Objective: Resveratrol, a naturally occurring stilbene derivative, is a potent free-radical scavenger causing a number of biochemical and antineoplastic effects. It was shown to induce differentiation and apoptosis in leukemia cells. Resveratrol was also identified as an inhibitor of ribonucleotide reductase (RR), a key enzyme of DNA synthesis. We report about the biochemical effects of resveratrol on the concentration of deoxyribonucleoside triphosphates (dNTPs), the products of RR, and on the incorporation of 14C-labeled cytidine into the DNA of HL-60 human promyelocytic leukemia cells.
Materials and methods: Incorporation of 14C-labeled cytidine into the DNA of resveratrol-treated HL-60 cells was measured. Concentration of dNTPs was determined by a HPLC method. Cytotoxic effects of resveratrol, Ara-C, and tiazofurin were analyzed using growth inhibition and clonogenic assays. Induction of apoptosis was studied using a Hoechst/propidium iodide staining method.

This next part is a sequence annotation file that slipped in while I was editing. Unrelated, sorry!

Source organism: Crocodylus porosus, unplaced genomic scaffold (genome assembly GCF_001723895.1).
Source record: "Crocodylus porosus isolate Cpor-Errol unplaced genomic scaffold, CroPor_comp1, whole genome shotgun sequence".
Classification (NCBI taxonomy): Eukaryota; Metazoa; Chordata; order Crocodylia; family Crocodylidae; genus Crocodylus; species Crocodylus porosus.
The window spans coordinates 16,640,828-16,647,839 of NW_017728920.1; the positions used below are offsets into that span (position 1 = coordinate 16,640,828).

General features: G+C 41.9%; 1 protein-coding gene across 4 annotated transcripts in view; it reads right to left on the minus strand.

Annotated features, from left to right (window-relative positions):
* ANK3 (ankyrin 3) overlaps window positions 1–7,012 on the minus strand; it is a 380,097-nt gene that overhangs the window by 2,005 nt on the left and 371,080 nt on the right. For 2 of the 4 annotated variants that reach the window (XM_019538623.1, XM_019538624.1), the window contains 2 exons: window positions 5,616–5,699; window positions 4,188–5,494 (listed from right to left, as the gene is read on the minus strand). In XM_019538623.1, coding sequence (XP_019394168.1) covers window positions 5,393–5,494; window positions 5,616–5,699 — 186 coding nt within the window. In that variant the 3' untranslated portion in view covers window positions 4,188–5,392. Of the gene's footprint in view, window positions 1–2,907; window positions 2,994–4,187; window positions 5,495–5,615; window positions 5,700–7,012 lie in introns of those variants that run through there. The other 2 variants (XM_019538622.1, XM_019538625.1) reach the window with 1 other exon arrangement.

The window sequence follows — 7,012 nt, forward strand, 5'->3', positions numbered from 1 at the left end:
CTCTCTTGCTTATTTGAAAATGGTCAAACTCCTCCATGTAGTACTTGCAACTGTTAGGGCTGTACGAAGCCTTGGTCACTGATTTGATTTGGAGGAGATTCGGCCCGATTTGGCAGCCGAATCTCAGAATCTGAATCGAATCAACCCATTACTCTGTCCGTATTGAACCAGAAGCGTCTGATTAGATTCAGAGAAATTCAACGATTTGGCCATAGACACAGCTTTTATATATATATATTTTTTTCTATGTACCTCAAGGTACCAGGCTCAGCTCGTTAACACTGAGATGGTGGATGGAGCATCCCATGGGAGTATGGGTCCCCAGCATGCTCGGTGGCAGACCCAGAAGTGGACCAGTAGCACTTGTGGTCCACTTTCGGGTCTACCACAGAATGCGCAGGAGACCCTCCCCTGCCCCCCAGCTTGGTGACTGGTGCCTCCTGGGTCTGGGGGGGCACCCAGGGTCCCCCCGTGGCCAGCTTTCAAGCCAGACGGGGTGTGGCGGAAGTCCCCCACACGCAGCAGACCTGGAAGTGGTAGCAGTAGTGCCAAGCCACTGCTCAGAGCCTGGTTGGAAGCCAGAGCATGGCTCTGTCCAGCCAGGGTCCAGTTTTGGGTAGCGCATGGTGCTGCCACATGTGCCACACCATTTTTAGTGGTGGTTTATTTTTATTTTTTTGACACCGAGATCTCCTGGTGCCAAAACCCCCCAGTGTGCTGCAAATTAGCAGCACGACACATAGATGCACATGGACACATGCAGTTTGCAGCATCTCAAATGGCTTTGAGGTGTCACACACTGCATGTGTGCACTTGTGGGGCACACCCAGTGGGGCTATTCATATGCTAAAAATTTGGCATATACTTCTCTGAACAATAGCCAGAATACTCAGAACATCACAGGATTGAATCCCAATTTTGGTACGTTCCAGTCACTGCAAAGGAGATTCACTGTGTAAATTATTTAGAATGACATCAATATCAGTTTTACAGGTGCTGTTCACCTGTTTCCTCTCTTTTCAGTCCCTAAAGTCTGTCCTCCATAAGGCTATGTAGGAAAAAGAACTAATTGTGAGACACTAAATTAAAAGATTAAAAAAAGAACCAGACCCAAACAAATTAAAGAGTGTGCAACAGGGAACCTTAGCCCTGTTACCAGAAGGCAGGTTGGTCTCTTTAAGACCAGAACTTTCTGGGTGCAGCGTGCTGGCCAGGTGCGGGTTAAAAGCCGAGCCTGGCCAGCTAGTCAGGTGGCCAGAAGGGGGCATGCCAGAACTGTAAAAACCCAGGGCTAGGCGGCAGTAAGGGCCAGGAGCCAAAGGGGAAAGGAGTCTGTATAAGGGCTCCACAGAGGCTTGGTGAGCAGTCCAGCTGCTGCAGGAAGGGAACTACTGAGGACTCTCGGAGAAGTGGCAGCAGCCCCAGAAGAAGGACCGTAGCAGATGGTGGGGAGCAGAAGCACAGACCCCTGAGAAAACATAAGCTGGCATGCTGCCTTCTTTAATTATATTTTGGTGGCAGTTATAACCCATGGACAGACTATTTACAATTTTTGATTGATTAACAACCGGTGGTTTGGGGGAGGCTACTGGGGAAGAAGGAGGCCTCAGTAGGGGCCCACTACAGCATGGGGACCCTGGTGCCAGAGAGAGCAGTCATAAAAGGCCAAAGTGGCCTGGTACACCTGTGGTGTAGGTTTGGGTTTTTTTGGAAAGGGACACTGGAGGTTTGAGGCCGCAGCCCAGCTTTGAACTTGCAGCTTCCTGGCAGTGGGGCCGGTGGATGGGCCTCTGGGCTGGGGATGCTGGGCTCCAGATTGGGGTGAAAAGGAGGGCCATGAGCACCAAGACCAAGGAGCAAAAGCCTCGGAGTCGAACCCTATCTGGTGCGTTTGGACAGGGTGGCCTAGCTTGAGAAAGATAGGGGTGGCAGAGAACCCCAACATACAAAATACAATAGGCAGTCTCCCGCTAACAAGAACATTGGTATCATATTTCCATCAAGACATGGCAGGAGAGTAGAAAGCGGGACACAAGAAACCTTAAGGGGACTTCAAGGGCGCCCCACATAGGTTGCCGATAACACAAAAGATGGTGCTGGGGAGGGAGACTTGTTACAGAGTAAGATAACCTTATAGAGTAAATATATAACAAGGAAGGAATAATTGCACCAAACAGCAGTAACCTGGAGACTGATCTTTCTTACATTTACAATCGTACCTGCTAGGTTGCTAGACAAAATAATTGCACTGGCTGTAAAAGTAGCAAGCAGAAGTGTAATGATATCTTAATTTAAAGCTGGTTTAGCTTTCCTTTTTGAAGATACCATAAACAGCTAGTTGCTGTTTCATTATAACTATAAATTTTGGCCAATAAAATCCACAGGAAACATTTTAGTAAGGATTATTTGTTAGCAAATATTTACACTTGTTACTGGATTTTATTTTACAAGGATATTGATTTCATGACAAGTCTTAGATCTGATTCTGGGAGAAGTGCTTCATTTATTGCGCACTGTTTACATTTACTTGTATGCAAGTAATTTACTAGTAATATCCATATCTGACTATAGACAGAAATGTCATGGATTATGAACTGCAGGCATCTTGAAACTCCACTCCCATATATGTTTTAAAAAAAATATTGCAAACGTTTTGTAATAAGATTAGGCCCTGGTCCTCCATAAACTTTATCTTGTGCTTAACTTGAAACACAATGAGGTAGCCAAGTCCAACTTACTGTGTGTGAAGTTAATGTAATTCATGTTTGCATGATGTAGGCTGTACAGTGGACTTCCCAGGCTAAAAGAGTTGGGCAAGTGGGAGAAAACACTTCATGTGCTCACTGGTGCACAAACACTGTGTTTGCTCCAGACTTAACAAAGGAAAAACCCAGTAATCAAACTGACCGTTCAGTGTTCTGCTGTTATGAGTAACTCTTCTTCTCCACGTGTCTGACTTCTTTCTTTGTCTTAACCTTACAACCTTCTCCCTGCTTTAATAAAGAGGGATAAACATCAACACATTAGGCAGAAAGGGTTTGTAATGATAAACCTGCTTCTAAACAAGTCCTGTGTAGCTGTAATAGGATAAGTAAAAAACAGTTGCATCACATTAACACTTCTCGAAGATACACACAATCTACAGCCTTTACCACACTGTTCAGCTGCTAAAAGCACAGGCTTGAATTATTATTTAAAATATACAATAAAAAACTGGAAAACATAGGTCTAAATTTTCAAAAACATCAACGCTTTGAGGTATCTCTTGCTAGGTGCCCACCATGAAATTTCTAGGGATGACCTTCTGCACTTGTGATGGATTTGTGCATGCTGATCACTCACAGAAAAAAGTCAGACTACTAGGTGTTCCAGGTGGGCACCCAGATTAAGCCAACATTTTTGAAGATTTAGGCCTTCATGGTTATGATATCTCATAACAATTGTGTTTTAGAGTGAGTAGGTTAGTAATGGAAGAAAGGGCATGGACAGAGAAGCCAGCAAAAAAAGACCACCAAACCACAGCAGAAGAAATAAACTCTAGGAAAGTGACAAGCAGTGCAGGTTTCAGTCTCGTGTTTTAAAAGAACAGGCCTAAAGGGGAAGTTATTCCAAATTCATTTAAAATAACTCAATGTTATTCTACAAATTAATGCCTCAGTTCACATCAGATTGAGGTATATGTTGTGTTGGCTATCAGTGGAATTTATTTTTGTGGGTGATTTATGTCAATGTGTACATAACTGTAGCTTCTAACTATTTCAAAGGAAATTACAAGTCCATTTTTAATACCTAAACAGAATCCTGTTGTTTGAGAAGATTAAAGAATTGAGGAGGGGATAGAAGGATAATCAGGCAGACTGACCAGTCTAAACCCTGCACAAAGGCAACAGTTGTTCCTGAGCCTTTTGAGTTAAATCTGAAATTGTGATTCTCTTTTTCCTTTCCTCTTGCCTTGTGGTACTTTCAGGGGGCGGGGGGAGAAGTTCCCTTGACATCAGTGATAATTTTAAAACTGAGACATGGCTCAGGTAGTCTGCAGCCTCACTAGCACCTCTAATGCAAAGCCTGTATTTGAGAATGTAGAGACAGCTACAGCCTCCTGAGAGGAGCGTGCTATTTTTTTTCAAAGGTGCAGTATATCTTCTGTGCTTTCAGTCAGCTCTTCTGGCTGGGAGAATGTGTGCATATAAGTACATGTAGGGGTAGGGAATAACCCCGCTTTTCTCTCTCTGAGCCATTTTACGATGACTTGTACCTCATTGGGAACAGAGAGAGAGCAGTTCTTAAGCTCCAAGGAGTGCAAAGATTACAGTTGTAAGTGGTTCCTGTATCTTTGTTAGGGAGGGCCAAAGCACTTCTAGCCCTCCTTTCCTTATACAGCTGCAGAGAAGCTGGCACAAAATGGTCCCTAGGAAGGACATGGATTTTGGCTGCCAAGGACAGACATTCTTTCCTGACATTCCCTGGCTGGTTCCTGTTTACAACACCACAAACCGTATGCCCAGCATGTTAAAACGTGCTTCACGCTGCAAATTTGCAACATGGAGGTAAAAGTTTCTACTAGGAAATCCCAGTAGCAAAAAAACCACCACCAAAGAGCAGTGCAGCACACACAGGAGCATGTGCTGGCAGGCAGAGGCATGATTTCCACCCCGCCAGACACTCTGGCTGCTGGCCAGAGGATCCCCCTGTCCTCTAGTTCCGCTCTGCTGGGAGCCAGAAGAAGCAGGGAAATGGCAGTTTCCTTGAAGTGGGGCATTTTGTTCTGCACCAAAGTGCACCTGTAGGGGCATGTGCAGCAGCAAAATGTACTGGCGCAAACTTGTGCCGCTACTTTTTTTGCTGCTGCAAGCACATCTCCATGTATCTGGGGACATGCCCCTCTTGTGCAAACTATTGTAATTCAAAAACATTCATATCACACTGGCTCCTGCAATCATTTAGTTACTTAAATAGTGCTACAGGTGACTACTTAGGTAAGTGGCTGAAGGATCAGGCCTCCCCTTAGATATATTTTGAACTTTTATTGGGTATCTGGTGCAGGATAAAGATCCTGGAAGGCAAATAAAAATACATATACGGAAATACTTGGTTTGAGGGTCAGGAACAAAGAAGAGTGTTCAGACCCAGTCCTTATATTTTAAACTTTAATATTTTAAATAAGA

Results: We found that resveratrol effectively inhibited incorporation of 14C-labeled cytidine into DNA. Furthermore, incubation of HL-60 cells with resveratrol significantly decreased intracellular dCTP, dTTP, dATP, and dGTP concentrations. Based on these results, we investigated the combination effects of resveratrol with Ara-C or tiazofurin, both antimetabolites, which are known to exhibit synergistic effects in combination with other inhibitors of RR. In growth inhibition, apoptosis, and clonogenic assays, resveratrol acted synergistically with both Ara-C and tiazofurin in HL-60 cells.
Conclusions: We conclude that resveratrol could become a viable candidate as one compound in the combination chemotherapy of leukemia and therefore deserves further testing.